- "Preliminary Design Studies In A Nuclear Excavation — Project Carryall" (50). Highway Research Board. 1964: 32–39. Retrieved 2010-01-30.
- Lombard, DB; Carpenter, HC (1967). "Recovering Oil by Retorting a Nuclear Chimney in Oil Shale". Journal of Petroleum Technology. Society of Petroleum Engineers (19): 727–34.
- O'Neill, Dan (2007) , The Firecracker Boys: H-Bombs, Inupiat Eskimos, and the Roots of the Environmental Movement, New York: Basic Books, ISBN 0-465-00348-6.
- "Austral Oil, Co., Inc.". Harvard Business School. Retrieved 2014-11-23.
- "Environment: Project Dubious". Time magazine. Apr 9, 1973.
- Jaffe, Mark (2009-07-02). "Colorado drilling rigs closing in on '60s nuke site". The Denver Post. Retrieved 2010-01-30.
- "The Plowshare Program - Final Report" (PDF). Retrieved 2013-10-27.
- "RESTRICTED DATA DECLASSIFICATION DECISIONS 1946 TO THE PRESENT, RDD-7, January 1, 2001.".
- Adelman, FL, Bacigalupi, CM, and Momyer, FF (Dec 27, 1960). "Final Report on the Pinot Experiment" (PDF). UCRL-6274. Retrieved 2013-10-27.
- L. E. Kirkland, K.C. Herr, and P.M. Adams. "Why landers should explore small, fresh craters on Mars" (PDF). Lunar and Planetary Institute, The Aerospace Corporation. Retrieved 2013-10-27.
- Graves, E, Wray, WR, and Pierce, RB (Aug 1963). "Project PreBuggy: Scope of Chemical Explosive Cratering Experiment" (PDF). Retrieved 2013-10-27.
- Saucier, K L and Stewart, F S (Sep 30, 1965). "Project Pre-Schooner II". PNE 510F. U.S.Army Corps of Engineers. Retrieved 2013-10-27.
- Kurtz, M K and Redpath, B B (May 1968). "Project Pre-Gondola". PNE-1100. U. S. Army Corps of Engineers. Retrieved 2013-10-27.
- Vandenberg, WE and Day, WC. "Excavation research with Chemical Explosives" (PDF). Retrieved 2013-10-27.
- Edwards, SP, Beck, CM (2003). "Project Tugboat: Hawaii's Contribution to the Plowshare Program" (PDF). Retrieved 2013-10-27.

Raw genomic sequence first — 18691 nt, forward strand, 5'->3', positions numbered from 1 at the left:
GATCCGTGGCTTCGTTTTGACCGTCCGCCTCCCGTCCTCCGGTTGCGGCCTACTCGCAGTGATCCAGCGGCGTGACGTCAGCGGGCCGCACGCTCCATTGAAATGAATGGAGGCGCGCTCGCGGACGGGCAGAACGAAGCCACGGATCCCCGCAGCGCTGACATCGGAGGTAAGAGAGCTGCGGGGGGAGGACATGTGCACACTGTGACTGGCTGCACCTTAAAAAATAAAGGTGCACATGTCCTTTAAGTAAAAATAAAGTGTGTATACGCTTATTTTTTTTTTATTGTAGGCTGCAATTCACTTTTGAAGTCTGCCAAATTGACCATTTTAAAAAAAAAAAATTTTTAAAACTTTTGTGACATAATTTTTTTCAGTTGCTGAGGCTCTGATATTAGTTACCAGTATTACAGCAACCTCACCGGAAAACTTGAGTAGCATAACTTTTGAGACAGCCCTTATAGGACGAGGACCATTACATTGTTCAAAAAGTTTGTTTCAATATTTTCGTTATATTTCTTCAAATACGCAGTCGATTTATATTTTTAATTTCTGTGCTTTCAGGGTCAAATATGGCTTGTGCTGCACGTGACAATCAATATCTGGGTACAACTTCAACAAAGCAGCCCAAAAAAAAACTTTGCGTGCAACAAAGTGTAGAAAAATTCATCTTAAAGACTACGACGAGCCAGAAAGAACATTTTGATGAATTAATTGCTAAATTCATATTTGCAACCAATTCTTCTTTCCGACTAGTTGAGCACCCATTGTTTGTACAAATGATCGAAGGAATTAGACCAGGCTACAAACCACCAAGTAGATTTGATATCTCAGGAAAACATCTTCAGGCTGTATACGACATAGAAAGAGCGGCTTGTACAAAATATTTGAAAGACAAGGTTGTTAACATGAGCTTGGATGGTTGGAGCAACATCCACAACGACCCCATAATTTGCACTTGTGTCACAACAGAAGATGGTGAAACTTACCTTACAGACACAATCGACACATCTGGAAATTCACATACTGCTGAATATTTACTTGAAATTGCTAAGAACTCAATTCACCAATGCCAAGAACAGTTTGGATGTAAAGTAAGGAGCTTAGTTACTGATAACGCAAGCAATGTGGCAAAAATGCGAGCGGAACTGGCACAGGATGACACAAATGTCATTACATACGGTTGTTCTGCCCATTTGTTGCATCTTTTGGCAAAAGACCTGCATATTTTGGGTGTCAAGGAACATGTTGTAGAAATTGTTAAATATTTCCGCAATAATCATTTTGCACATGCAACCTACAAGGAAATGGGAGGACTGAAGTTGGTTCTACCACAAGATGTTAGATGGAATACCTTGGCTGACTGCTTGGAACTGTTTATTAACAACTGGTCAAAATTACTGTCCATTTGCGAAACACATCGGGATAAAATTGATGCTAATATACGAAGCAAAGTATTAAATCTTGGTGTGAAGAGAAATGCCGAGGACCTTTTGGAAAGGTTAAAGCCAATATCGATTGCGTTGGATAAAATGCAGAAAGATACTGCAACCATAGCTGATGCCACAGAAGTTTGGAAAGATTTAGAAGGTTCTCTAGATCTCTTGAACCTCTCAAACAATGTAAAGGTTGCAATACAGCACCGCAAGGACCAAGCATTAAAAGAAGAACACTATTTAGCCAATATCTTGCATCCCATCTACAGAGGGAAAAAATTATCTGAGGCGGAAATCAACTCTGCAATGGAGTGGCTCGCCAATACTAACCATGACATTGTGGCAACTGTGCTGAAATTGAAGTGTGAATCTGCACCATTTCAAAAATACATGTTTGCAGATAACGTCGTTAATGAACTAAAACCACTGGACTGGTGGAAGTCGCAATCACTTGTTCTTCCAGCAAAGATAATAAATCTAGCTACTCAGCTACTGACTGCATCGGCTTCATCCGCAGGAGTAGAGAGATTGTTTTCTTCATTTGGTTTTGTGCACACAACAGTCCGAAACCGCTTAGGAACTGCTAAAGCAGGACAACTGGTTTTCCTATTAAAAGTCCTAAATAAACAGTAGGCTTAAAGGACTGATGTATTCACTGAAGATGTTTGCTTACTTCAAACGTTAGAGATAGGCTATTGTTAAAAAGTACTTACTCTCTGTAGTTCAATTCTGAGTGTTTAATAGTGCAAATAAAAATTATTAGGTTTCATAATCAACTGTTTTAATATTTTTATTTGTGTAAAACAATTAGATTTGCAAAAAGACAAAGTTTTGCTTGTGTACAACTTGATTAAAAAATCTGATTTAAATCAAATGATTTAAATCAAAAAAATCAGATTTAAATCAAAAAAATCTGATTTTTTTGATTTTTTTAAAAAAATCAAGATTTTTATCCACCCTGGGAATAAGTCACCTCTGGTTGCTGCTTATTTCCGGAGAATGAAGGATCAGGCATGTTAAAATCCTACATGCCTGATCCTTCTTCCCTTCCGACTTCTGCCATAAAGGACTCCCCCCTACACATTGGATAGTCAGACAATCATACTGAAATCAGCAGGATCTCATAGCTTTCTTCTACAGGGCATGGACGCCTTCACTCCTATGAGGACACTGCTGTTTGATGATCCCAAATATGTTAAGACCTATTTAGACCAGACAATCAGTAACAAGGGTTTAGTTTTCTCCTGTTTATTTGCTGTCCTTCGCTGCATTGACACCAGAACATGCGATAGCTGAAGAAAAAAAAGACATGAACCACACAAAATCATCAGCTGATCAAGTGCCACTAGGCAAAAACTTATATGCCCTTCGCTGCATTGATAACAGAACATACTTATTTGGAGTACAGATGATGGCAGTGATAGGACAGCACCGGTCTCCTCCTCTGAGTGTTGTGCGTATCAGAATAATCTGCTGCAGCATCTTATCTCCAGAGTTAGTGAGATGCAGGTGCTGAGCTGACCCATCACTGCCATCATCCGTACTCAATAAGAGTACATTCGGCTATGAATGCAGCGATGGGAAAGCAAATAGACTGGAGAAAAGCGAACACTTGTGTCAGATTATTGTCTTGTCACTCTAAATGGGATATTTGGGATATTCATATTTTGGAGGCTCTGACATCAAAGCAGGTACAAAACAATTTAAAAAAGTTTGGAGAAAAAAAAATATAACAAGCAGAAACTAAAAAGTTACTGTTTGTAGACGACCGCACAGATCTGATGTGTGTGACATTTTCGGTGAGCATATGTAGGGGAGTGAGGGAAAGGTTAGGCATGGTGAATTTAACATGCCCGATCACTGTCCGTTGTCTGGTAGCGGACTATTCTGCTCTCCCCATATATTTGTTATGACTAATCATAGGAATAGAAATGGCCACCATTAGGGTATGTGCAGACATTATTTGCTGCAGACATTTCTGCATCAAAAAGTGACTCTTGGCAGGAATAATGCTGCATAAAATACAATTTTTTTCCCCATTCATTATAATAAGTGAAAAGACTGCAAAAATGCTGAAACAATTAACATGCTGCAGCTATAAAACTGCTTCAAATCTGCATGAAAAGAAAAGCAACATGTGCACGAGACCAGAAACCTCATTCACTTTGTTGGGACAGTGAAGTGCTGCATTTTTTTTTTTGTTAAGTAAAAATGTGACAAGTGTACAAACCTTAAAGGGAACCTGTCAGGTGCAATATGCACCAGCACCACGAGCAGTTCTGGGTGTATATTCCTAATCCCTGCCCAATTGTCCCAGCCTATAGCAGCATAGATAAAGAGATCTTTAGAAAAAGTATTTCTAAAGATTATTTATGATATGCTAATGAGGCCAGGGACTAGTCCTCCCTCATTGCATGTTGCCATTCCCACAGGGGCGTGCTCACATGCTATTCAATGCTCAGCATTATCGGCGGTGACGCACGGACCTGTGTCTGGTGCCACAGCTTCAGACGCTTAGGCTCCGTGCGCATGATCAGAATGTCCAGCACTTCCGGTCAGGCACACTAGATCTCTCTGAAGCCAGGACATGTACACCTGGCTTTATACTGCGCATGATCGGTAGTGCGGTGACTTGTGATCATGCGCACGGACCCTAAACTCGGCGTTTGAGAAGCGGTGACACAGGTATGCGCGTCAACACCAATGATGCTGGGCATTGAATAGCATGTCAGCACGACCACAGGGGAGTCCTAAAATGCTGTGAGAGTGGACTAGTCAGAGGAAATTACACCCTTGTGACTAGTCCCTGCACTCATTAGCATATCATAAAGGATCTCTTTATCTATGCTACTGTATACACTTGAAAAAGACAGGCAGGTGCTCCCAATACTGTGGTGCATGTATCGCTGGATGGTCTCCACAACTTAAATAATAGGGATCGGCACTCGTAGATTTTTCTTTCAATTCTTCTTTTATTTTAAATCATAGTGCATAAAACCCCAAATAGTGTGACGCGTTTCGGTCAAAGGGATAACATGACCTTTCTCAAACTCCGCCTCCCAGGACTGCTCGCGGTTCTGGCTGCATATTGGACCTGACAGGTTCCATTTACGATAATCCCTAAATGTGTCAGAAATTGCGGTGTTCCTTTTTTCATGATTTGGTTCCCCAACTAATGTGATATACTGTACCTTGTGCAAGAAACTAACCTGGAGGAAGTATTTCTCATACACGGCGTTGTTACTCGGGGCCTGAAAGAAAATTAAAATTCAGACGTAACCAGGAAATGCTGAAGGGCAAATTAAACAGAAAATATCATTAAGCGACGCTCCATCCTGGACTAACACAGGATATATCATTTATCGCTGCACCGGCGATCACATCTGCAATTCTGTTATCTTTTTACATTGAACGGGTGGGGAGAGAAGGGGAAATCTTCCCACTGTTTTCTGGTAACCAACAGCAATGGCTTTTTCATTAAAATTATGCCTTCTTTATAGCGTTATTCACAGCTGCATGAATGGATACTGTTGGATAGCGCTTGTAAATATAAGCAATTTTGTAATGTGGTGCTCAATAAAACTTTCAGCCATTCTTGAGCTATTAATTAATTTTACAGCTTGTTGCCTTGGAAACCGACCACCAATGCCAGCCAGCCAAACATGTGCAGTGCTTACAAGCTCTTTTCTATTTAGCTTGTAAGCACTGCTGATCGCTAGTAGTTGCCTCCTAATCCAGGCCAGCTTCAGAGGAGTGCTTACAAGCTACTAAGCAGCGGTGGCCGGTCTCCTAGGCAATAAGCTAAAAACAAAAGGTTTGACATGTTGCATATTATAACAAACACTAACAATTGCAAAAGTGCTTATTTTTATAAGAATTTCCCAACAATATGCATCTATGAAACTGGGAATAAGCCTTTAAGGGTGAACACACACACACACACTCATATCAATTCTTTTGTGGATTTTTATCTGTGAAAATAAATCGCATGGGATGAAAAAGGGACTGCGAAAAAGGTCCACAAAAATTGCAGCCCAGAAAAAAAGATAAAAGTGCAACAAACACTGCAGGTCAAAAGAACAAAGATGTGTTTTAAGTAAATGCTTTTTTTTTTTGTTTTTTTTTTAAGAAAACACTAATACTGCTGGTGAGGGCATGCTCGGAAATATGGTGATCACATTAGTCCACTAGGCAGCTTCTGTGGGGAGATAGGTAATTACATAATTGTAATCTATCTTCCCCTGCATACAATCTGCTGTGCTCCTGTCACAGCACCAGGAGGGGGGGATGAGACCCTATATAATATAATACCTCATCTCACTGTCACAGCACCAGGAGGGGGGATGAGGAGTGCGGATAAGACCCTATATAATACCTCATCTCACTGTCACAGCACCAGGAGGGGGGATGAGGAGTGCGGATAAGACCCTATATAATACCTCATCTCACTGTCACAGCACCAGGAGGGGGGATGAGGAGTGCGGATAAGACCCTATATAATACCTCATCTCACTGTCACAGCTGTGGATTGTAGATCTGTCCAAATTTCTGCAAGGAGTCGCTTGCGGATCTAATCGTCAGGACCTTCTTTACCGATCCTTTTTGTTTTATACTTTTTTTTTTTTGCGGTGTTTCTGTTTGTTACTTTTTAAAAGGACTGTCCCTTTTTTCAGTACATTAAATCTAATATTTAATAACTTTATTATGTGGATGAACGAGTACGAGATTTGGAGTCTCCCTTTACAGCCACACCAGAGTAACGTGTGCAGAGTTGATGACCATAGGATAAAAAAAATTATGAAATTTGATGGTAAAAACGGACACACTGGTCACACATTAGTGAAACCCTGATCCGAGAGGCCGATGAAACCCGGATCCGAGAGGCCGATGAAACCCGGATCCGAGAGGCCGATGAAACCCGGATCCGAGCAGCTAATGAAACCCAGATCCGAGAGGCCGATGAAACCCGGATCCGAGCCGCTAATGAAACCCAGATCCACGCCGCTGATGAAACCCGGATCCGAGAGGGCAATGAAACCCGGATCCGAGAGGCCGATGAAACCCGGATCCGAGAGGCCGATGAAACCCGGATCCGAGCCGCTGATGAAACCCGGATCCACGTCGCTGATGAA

- Redpath, BB (July 1972). "Project Trinidad: Explosive Excavation Tests in Sandstone and Shale". E=73-1. Retrieved 2013-10-27.
- "Plowshare Program" (PDF). OSTI (executive summary). US: Department of Energy.
|Wikimedia Commons has media related to Operation Plowshare.|
- on YouTube
- Bolt, Bruce A (1976), Nuclear Explosions and Earthquakes: The Parted Veil, San Francisco, CA, US: WH Freeman & Co, ISBN 0-7167-0276-2.
- Hansen, Chuck (1988), US Nuclear Weapons: The Secret History, Arlington, TX: Aerofax, ISBN 0-517-56740-7.
- ———, The Swords of Armageddon: US Nuclear Weapons Development Since 1945 (CD-ROM), US cold war.
- Kirsch, Scott (2005), Proving Grounds: Project Plowshare and the Unrealized Dream of Nuclear Earthmoving, New Brunswick, NJ and London: Rutgers University Press.
- Miller, Richard L (1999), Under the Cloud: The Decades of Nuclear Testing, Woodlands, TX: Two Sixty Press, ISBN 1-881043-05-3.
- Schwartz, Stephen I, ed. (1998), Atomic Audit: The Costs and Consequences of U.S. Nuclear Weapons Since 1940, Washington, DC: Brookings Institution Press, ISBN 0-8157-7773-6.
- "United States Nuclear Tests, July 1945 through September 1992" (PDF). US: Department of Energy Nevada Operations Office. December 2000. DOE/NV-209-REV15.
- Plowshare Program (PDF), OSTI.
- "Background", Radioactive I-131 from Fallout, National Cancer Institute.
- "Executive Summary", Estimated Exposures and Thyroid Doses Received by the American People from Iodine-131 in Fallout Following Nevada Atmospheric Nuclear Bomb Tests (report), National Cancer Institute,
Figure 1 – Per capita thyroid doses resulting from all exposure routes from all test.
- Focused Evaluation of Selected Remedial Alternatives for the Underground Test Area (PDF), Nevada, US: Environmental Restoration Division, Operations Office, Department of Energy, April 1997, DOE/NV-465.
- "Plowshare", NV (PDF), US: DOE,
Declassification of the yields of 11 nuclear tests conducted as part of the plowshare... program.
- "Plowshare Program", Atomic traveler (PDF) (chronology) milestones, including proposed tests and projects conducted.
- The short film Plowshare (Part I) (ca. 1961) is available for free download at the Internet Archive
- The short film Plowshare (Part II) (ca. 1961) is available for free download at the Internet Archive
- The short film New Mexico, 1961/11/30 (1961) is available for free download at the Internet Archive
- The short film Radiation Safety in Nuclear Energy Explorations (Part I) is available for free download at the Internet Archive
- The short film Radiation Safety in Nuclear Energy Explorations (Part II) is available for free download at the Internet Archive